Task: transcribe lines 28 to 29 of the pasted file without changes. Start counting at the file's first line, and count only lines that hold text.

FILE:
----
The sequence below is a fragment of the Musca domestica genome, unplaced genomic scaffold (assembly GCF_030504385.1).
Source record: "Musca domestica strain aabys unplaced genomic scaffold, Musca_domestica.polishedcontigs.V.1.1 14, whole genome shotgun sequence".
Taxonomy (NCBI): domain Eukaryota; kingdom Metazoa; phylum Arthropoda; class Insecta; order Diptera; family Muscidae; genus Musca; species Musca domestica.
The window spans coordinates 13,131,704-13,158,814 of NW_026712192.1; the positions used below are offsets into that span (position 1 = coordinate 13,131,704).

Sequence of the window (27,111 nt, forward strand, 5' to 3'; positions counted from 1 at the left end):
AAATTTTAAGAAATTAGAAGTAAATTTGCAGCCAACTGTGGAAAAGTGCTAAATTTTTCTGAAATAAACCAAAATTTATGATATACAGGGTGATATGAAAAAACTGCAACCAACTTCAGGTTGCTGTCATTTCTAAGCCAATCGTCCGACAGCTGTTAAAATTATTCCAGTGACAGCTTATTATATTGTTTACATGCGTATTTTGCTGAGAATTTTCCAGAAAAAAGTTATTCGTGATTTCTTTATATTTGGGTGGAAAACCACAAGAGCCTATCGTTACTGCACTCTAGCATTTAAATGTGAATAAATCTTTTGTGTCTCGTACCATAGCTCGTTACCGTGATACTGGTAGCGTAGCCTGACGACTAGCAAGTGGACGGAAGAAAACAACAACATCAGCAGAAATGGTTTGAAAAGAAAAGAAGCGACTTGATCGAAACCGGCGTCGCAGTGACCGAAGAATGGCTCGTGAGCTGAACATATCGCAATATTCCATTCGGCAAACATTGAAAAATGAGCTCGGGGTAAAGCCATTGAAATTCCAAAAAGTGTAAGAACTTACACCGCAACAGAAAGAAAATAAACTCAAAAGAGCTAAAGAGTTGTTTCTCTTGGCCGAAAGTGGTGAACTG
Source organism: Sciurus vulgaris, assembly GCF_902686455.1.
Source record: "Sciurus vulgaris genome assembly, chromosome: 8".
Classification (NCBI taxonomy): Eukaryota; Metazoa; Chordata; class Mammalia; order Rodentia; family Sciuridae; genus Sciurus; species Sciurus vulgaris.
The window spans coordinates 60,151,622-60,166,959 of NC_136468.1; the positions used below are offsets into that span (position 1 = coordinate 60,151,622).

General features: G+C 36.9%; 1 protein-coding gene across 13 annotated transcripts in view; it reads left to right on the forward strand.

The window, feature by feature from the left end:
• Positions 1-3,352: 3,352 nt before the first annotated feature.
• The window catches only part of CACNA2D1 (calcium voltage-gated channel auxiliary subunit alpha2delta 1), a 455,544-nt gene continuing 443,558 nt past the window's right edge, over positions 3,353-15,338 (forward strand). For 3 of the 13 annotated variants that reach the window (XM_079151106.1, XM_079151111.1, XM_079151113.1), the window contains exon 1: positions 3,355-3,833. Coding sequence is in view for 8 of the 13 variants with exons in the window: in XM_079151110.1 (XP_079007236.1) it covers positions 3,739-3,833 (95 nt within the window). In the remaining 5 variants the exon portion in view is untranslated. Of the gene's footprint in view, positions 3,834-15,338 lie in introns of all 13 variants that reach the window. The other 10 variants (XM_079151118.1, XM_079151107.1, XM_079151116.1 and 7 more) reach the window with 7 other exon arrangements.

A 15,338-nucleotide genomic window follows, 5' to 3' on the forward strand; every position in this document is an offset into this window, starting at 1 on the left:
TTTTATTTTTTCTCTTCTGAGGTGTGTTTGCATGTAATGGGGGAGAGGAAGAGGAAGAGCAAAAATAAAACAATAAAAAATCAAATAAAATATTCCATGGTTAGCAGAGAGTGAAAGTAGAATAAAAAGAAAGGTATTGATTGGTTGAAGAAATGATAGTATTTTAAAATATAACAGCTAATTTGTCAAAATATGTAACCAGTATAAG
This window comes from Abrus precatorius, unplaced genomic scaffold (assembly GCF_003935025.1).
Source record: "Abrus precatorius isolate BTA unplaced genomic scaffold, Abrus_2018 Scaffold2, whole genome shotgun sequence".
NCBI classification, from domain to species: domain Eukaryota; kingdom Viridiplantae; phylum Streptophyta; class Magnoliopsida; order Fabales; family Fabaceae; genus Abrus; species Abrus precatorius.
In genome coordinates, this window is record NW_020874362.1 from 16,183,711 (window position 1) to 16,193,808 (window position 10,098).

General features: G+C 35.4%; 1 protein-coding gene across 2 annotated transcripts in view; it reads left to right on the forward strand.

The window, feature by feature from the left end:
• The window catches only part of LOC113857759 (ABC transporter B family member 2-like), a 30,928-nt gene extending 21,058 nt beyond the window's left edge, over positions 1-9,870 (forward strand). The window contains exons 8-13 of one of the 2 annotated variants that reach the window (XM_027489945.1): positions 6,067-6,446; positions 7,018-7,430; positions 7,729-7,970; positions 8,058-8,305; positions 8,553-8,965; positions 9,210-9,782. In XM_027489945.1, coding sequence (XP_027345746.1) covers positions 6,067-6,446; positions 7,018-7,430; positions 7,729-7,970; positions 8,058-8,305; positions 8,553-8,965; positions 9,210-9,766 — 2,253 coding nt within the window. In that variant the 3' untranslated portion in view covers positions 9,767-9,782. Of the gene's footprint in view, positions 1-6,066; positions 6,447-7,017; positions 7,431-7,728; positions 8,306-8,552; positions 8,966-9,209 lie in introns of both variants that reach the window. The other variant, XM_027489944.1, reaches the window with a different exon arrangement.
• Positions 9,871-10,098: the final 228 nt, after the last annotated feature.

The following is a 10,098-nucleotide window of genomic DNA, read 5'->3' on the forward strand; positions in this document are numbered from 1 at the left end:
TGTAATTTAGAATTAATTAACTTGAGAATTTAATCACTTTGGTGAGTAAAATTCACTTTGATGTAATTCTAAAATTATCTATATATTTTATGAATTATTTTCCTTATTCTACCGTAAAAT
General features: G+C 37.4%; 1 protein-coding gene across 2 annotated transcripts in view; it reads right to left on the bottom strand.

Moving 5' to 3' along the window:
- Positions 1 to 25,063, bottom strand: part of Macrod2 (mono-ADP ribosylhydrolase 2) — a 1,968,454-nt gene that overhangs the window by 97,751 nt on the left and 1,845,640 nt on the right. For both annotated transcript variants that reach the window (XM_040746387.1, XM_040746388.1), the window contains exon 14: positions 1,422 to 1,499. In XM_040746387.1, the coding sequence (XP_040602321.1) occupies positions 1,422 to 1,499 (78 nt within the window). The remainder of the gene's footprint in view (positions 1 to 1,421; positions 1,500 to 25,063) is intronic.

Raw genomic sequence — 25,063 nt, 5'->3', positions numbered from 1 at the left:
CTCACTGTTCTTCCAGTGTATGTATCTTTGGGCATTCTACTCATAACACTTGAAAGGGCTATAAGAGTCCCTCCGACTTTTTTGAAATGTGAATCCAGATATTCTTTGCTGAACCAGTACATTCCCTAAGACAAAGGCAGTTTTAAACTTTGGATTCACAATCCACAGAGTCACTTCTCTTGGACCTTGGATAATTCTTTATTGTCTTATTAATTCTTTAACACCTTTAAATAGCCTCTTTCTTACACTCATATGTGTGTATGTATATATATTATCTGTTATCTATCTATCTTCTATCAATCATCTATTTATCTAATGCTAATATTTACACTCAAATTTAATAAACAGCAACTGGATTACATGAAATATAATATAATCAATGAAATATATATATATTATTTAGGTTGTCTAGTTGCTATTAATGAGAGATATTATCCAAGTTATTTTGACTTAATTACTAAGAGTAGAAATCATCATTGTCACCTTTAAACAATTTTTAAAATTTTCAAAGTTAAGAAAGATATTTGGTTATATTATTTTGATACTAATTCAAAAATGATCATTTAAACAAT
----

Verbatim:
Moving 5' to 3' along the window:
- Positions 1 to 25,063, bottom strand: part of Macrod2 (mono-ADP ribosylhydrolase 2) — a 1,968,454-nt gene that overhangs the window by 97,751 nt on the left and 1,845,640 nt on the right. For both annotated transcript variants that reach the window (XM_040746387.1, XM_040746388.1), the window contains exon 14: positions 1,422 to 1,499. In XM_040746387.1, the coding sequence (XP_040602321.1) occupies positions 1,422 to 1,499 (78 nt within the window). The remainder of the gene's footprint in view (positions 1 to 1,421; positions 1,500 to 25,063) is intronic.